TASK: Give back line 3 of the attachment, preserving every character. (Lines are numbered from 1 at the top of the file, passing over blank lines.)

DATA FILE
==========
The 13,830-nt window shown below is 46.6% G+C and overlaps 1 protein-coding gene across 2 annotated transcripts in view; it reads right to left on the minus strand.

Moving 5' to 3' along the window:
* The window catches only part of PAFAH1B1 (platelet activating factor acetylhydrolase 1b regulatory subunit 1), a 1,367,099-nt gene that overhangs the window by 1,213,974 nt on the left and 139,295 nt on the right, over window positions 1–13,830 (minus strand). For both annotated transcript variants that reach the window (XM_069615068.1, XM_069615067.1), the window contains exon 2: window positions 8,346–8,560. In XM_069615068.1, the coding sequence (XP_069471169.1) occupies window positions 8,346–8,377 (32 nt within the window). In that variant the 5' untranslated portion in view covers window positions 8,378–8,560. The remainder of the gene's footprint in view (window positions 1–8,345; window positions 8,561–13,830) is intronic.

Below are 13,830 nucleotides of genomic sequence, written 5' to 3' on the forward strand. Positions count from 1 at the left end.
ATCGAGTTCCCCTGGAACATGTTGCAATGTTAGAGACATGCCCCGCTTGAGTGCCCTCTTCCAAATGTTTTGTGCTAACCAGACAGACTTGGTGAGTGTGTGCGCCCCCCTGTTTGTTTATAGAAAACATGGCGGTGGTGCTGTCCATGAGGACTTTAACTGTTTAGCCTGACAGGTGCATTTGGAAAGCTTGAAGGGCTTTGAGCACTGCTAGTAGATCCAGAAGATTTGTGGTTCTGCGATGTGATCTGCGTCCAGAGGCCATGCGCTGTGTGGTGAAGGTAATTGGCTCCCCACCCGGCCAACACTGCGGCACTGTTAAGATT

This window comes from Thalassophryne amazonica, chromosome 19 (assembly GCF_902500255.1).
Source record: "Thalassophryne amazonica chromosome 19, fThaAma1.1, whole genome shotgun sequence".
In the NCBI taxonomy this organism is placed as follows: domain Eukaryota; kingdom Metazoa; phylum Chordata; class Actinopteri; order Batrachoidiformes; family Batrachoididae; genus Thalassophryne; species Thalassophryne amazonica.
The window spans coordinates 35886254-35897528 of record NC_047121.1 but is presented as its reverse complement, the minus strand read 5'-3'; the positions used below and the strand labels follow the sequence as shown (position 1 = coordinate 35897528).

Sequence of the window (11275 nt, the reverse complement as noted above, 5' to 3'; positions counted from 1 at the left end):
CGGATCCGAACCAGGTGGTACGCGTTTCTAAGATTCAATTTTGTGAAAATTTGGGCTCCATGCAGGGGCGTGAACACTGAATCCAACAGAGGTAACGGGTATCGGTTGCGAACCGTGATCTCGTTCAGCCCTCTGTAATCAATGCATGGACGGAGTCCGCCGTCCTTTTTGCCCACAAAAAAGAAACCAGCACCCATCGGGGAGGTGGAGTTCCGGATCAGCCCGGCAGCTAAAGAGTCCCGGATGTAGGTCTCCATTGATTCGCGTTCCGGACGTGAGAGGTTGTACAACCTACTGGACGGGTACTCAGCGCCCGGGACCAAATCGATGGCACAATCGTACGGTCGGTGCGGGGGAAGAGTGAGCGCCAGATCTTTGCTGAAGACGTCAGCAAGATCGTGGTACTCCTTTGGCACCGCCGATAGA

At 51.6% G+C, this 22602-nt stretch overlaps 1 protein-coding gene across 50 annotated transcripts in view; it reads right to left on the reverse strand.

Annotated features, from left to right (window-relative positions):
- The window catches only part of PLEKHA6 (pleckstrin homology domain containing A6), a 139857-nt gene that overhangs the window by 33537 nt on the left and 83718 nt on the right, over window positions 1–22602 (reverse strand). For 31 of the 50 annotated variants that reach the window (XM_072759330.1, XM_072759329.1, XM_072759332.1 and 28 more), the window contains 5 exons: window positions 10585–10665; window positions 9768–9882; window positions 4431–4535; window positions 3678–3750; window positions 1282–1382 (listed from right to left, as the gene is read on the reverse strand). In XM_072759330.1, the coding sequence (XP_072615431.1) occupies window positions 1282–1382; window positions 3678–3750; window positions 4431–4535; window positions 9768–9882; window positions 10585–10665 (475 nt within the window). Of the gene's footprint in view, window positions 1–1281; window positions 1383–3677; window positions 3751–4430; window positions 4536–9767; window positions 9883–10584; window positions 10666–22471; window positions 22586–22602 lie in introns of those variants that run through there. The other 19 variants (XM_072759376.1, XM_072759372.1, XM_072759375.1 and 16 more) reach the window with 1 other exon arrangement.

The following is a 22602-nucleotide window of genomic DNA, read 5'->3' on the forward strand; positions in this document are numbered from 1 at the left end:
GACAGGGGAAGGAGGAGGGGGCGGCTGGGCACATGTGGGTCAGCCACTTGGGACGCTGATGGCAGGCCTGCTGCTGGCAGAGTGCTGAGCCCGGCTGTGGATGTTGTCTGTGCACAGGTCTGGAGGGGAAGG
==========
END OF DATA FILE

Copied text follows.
* The window catches only part of PAFAH1B1 (platelet activating factor acetylhydrolase 1b regulatory subunit 1), a 1,367,099-nt gene that overhangs the window by 1,213,974 nt on the left and 139,295 nt on the right, over window positions 1–13,830 (minus strand). For both annotated transcript variants that reach the window (XM_069615068.1, XM_069615067.1), the window contains exon 2: window positions 8,346–8,560. In XM_069615068.1, the coding sequence (XP_069471169.1) occupies window positions 8,346–8,377 (32 nt within the window). In that variant the 5' untranslated portion in view covers window positions 8,378–8,560. The remainder of the gene's footprint in view (window positions 1–8,345; window positions 8,561–13,830) is intronic.